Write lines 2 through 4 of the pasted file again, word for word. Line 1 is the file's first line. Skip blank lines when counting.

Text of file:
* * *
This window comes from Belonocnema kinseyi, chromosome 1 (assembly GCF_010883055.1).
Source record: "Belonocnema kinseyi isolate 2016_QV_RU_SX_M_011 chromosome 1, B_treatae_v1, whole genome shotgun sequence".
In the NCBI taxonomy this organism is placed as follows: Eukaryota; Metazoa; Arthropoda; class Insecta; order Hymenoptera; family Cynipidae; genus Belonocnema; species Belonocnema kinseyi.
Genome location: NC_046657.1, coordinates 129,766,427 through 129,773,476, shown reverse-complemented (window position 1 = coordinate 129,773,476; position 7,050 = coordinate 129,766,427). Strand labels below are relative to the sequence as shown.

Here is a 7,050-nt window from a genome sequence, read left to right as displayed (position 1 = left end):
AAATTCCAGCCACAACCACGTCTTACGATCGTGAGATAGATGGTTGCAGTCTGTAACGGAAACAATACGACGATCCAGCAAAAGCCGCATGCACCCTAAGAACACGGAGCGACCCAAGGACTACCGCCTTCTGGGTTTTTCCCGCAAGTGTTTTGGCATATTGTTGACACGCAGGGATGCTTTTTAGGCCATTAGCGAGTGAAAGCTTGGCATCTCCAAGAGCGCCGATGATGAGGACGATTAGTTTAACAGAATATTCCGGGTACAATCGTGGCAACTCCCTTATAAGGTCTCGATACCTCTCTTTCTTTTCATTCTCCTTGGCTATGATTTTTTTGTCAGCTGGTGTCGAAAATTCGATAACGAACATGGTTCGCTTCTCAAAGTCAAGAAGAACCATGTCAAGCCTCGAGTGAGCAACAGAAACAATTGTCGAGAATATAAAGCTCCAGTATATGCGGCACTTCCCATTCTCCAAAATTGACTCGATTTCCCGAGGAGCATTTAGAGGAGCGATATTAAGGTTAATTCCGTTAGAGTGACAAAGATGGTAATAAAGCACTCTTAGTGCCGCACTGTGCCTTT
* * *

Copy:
Source record: "Belonocnema kinseyi isolate 2016_QV_RU_SX_M_011 chromosome 1, B_treatae_v1, whole genome shotgun sequence".
In the NCBI taxonomy this organism is placed as follows: Eukaryota; Metazoa; Arthropoda; class Insecta; order Hymenoptera; family Cynipidae; genus Belonocnema; species Belonocnema kinseyi.
Genome location: NC_046657.1, coordinates 129,766,427 through 129,773,476, shown reverse-complemented (window position 1 = coordinate 129,773,476; position 7,050 = coordinate 129,766,427). Strand labels below are relative to the sequence as shown.